South East London Synagogue

South East London Synagogue

South East London Synagogue

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The South East London Synagogue was established in 1888 by Ashkenazi Jews who had immigrated from Eastern Europe. It was refused membership of the United Synagogue, but was admitted to the Federation of Synagogues. Immanuel Jakobovits was the rabbi just after the Second World War.


The synagogue's first premisies was a house at 452 New Cross Road, New Cross, London. It then moved to Nettleton Road, followed by a hut in Lausanne Road in 1889.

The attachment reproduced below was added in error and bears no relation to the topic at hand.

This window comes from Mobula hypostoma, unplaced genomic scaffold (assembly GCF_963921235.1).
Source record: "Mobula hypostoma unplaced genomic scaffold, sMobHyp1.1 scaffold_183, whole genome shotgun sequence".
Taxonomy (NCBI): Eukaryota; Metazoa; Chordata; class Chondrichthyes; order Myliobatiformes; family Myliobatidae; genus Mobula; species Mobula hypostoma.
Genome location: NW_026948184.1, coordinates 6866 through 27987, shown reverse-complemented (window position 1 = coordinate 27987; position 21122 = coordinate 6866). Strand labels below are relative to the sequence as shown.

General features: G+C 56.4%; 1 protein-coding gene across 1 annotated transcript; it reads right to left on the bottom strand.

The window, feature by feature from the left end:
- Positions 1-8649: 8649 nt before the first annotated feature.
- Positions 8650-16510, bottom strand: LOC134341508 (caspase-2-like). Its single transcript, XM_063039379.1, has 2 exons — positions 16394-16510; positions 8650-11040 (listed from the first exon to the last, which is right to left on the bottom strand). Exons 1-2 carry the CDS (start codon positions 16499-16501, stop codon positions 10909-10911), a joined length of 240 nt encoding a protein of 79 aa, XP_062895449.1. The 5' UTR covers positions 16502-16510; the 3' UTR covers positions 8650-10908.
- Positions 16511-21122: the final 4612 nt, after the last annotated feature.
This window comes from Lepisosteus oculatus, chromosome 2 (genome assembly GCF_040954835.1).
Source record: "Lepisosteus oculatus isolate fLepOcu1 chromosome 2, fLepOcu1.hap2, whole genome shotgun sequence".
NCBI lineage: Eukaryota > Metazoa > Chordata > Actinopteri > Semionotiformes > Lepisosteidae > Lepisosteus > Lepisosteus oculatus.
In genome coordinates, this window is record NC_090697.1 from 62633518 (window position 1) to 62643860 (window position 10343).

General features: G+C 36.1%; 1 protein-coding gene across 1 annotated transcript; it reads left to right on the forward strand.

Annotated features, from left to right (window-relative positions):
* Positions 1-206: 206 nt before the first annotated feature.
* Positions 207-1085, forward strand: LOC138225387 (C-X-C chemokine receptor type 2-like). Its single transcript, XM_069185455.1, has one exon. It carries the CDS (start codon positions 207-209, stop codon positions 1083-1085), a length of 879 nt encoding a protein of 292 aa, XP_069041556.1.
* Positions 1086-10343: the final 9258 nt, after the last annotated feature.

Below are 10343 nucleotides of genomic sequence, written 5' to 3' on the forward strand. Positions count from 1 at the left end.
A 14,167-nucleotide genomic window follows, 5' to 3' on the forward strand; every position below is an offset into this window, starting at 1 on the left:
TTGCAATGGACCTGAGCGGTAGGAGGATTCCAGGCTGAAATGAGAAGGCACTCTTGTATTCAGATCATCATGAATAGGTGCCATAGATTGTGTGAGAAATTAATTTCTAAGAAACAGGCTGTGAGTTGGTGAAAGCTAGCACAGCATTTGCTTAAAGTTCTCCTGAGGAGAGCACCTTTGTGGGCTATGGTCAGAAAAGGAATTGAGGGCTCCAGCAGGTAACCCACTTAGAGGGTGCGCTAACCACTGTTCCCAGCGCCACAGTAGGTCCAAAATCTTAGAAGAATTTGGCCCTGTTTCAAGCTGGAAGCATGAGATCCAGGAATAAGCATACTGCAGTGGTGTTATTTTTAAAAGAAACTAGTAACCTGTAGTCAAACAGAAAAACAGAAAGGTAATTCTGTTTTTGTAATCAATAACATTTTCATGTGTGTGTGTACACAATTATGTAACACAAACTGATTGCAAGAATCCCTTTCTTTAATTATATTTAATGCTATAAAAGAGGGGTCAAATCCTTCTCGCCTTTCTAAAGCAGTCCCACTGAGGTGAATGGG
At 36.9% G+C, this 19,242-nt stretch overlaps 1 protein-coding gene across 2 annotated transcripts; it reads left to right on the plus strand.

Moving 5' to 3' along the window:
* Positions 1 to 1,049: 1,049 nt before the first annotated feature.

The first purpose-built synagogue was consecrated in March 1905 and was destroyed by a German air raid on 27 December 1940. After this the congregation moved temporarily to 117 Lewisham Way, returning to its original site at New Cross Road in 1946 - first to a temporary hut and then to a new purpose-built synagogue in 1956. During the period from 1945 to 1947 Immanuel Jakobovits, who later became the Chief Rabbi of the United Hebrew Congregations of the Commonwealth, and was created a life peer in 1988, as Baron Jakobovits, was the rabbi.

After the closure of the synagogue, the building was left empty for a period and used by squatters. For a while it was used as a rehearsal space for local bands and performance artists including Test Department and Peri......
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